So how come the guy who wrote the damn comic book isn't even credited? "Alan Moore – a synonym for 'disgruntled from Northampton'". Given how Hollywood players have treated him over the years, it's profoundly understandable. Taking most of the movies produced from his work this disgruntlement is also depressingly explicable. Writer and leading doyen of the graphic novel, Moore has already damned both seen and unseen Hollywood interpretations of his mammoth narratives. He perseveres with the idea that graphic novels are essentially unfilmable as single movies (he convinced Terry Gilliam that Watchmen would only work as an epic TV series). He also makes the point that you can go at your own pace, revisit things you may have missed – stuff impossible to do when you're wrenched forward at breakneck speed in a cinema. You'd need way too much time to tell the story and it's not that the images are impossible to capture.
We know that's no longer true. Just take a look at Watchmen's trailer. If you've read the source material, these images make a Watchmen fan salivate. Unlike contemporary writer/artist Frank Miller who was conned into collaboration in the nicest way by Robert Rodriguez on the startling Sin City, Moore remains wedded to his craft. He even forgoes any profit he would normally earn, preferring his share to go to his collaborators. Miller, tasting movies, found them rewarding and went on to helm Spirit, a work I've not seen but doesn't seem to have made the same brash splash as his and Rodriguez's bloody and stylized extravaganza.
I cannot but admire Moore's skill, his moral integrity and intelligence. This is a man whose handshake seems as binding as a cement Hollywood contract. My introduction to Moore and the whole world of graphic novels was the astonishing Batman work, The Killing Joke. Anything with Moore's name on it and I'm there. In his place, I wouldn't have gone down so hard on V For Vendetta (to be fair, he's probably not seen it). If the rights of your work are up for sale and Hollywood is a buyer, you must accept that the wonderfully dense and labyrinthine 'graphic novel' will never translate without an eighteen hour running time. Moore is famous enough to maintain copyright on his work, no? Perhaps not. If it's up for sale then apart from distancing himself from the effort, there's not too much more he can do.
When is a Soprano or West Wing producer going to mine that rich vein? It's not as if you need a storyboard artist... Instead, these overtly political stories are whittled down and presented as abridged and therefore simplified versions (how could they not be?) As a punter, you either accept this and see how well the movie works in and of itself or you bemoan the necessity for one art form to shamefully leech off another. Sometimes an Alan Moore fan can be a fan of a movie built from the shards of the original work, a fan that can embrace both. If you're one of those, then you simply have to see Watchmen. If you know nothing of the source material, you should see it for one reason. It's a grown up movie with grown up ideas and boy, do they not flinch on the 'graphic'. But you should also have the experience of reading the original. You think this art form is for kids? That's a ludicrous and frankly puerile supposition. Am I appreciating Moore's work too much? I don't care. Like Joss Whedon, his is a world view that needs to be stamped into the largest walls like giant graffiti and taken in to one's soul like osmotic wisdom. So there.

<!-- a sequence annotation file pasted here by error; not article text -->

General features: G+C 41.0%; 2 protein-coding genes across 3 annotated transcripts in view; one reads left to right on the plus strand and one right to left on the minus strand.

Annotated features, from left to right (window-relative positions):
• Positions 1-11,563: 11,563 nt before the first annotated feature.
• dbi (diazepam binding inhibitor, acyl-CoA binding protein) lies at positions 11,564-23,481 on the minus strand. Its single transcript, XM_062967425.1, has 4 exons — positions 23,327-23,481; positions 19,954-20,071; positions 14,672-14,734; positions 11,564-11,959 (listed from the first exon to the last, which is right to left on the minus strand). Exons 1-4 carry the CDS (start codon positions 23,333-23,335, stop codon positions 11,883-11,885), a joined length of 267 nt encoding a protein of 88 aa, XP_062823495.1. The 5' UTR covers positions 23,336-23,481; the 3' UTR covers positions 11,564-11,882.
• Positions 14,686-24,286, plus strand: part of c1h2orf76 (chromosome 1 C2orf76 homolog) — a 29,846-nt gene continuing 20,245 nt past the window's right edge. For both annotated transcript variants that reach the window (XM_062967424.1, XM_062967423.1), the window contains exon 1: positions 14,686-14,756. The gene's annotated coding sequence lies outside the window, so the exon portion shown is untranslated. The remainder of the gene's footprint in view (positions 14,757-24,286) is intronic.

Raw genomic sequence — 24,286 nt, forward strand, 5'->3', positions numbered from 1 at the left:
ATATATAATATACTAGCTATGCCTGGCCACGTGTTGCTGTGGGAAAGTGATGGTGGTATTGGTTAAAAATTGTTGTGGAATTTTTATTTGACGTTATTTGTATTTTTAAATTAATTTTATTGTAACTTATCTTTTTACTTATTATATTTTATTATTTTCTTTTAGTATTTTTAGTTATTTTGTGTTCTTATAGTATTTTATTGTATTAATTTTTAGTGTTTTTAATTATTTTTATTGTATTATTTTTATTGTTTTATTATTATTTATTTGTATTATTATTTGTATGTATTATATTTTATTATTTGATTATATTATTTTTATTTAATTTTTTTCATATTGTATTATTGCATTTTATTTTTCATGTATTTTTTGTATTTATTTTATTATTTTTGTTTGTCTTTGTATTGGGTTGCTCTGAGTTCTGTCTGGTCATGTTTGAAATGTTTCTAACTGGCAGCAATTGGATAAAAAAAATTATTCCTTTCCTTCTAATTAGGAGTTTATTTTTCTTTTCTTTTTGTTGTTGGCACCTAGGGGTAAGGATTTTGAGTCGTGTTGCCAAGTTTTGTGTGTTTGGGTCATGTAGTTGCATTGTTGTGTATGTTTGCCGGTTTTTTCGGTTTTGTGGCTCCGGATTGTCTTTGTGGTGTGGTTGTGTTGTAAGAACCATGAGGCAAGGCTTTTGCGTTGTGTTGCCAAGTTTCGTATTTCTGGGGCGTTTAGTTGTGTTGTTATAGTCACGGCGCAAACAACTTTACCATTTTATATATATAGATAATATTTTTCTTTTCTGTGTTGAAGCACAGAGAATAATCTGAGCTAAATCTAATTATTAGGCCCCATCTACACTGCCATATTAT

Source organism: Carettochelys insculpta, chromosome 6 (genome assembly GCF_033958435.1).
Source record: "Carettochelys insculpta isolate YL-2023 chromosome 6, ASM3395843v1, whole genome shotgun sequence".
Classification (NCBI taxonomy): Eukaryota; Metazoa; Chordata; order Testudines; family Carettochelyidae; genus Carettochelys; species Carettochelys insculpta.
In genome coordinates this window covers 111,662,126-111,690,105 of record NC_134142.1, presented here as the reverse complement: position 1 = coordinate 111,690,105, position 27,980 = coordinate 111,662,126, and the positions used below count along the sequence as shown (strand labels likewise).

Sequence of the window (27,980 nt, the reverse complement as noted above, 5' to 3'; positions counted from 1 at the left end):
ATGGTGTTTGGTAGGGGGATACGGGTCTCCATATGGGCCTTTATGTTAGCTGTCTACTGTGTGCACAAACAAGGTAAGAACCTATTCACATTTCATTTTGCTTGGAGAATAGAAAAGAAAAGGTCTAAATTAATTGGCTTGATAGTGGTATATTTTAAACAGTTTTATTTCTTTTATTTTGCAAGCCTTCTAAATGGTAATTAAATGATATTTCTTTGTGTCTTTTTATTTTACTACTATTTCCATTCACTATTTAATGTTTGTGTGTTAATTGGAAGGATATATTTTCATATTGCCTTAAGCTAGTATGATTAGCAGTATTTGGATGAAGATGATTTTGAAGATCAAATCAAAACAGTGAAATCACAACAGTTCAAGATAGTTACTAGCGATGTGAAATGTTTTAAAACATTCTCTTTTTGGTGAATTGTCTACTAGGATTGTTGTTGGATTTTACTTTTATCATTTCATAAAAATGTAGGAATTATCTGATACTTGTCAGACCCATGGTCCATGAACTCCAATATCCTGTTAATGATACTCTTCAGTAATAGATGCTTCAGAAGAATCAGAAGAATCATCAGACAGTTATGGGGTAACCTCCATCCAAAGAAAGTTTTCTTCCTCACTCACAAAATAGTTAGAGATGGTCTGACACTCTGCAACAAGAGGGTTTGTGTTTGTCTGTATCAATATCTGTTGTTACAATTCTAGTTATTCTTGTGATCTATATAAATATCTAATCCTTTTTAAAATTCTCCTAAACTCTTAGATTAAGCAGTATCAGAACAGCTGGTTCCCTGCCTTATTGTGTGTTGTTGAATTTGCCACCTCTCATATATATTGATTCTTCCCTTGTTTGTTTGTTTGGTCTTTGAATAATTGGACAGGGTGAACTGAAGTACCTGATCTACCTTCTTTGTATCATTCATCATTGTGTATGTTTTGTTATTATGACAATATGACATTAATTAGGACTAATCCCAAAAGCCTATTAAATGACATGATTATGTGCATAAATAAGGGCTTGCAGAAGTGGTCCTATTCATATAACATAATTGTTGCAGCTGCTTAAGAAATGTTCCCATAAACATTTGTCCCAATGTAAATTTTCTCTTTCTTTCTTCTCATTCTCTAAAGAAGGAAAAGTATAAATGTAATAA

Essentially, it's 1985 and a group of costumed heroes has been disbanded with one of their more twisted number, Rorschach, still roaming the streets righting wrongs in his eerie flannel mask infused with moving, symmetrical ink blots (hence the name). He's played in a mask most of the time, but when he is revealed, the actor's likeness to the comic's rendition is scary and also is the fact that this is little Moocher from Peter Yates wonderful Breaking Away, a film I am inordinately fond of. How Jackie Earle Haley transformed from the spotty, mop haired underdog into Rorschach, the violent and moral absolutist isn't as beyond me as I was going to write. It's called 'thirty years'... Jesus... The hero known as the Comedian (played gleefully and amorally by Grey's Anatomy's Jeffrey Dean Morgan) is brutally killed and Rorschach suspects someone is targeting super heroes. His suspicion is fuelled as another hero is attacked. Old romances are stoked up and each character's back-story is presented with real flair. With a lightness of touch, director Snyder goes back and forward in time like Marty McFly on steroids but you are never left reeling with incomprehension. Each flashback informs and enriches the movie's current events (this is footnote film-making at its finest and yes, I enjoyed the alliteration too). The scope of the imagery is vast doing justice to the source material if not in density of idea, then ambition of vision. As you would expect, the effects are seamless and to even mention them these days seems redundant. One effect needs mentioning because it was always going to be a contentious issue with studios and while we have reached about a far as we can go in the mainstream with bloodletting and sex, we still have problems with penises, up and down and from top to bottom so to speak.